From Prosecutorial to Reparatory: A Valuable Post-Conflict Change of Focus
59 Pages Posted: 15 Jul 2015
Date Written: July 14, 2015
For the last two decades, criminal trials have occupied center stage in the international community’s panoply of responses to mass atrocities. Although it is often observed that a variety of transitional justice measures serve a variety of valuable ends, the international community views criminal trials as the centerpiece response to mass violence, the gold standard of transitional justice mechanisms. The elevated status of prosecutions is reflected in the resources and energy that the international community devotes to international criminal justice: In the last two decades, international courts and tribunals spent nearly $6 billion to prosecute fewer than 300 offenders. This article assumes that prioritizing criminal justice in this way is normatively appropriate as a theoretical matter, but after engaging in a functional analysis, the article concludes that the international community should re-prioritize. In particular, it should divert energy and resources away from prosecutions and toward financial reparations for victims. The analysis proceeds as follows: Part I determines that international criminal tribunals confront near-disabling challenges in enforcement, fact-finding, and selectivity, challenges that render them unable at this point in time to carry out a sufficient number of prosecutions sufficiently well. Part II considers whether the international community could more effectively compensate victims and concludes that it could. Part III then explores whether the greater efficacy of reparations justifies a large-scale change of focus from the prosecutorial to the reparatory. It concludes that it does, in part because reparations are themselves tremendously valuable to victims, but more importantly because the international community was overly ambitious in its focus on international criminal justice and now needs to retrench. The field of international criminal law currently is in crisis, and the best way to preserve its viability in the decades to come is to reduce its scope, minimize its importance, and pursue wholeheartedly a post-conflict mechanism that can be carried out effectively.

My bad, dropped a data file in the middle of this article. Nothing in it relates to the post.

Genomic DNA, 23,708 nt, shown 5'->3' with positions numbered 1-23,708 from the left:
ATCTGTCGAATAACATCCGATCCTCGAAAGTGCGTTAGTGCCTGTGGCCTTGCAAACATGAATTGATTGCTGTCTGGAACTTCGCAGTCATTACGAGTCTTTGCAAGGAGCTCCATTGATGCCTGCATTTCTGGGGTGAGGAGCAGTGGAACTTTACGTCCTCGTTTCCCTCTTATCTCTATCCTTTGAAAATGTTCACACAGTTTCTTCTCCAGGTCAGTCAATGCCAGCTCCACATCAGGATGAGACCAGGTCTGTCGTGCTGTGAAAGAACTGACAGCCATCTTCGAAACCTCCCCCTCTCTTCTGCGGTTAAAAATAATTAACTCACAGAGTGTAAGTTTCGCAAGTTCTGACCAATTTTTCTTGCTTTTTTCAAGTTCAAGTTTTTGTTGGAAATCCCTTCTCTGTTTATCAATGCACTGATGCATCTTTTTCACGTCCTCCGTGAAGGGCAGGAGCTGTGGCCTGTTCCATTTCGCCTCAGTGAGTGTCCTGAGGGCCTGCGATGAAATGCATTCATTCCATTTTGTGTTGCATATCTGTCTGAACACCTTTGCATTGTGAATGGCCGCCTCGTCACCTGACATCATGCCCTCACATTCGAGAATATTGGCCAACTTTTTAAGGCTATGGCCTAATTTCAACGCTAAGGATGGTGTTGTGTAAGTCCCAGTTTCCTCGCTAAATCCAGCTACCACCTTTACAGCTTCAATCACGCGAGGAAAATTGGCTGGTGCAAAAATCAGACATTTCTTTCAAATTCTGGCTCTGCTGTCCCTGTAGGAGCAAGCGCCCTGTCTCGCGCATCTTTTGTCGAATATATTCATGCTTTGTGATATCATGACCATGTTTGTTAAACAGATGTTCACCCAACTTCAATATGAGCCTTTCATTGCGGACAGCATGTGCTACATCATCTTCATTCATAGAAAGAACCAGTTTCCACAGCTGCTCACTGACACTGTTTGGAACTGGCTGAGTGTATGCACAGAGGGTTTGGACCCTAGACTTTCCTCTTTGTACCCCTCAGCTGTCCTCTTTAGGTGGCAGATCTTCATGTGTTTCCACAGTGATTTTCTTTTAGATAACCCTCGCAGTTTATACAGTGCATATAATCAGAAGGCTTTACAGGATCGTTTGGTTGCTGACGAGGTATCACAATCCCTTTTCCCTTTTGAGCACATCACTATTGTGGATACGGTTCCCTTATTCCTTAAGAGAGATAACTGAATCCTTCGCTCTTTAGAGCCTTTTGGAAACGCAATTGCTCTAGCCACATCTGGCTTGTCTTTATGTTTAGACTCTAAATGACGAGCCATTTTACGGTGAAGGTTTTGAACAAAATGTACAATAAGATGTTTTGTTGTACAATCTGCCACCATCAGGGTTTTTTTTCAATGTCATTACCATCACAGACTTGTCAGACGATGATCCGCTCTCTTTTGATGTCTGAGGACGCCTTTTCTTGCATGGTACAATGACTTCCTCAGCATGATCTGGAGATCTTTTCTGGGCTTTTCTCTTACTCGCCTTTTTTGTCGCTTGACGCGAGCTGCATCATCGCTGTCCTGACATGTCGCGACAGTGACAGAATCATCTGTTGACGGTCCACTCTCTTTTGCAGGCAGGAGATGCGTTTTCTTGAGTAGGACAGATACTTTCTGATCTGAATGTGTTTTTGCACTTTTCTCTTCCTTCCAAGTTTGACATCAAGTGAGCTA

Keywords: International criminal prosecutions, reparations
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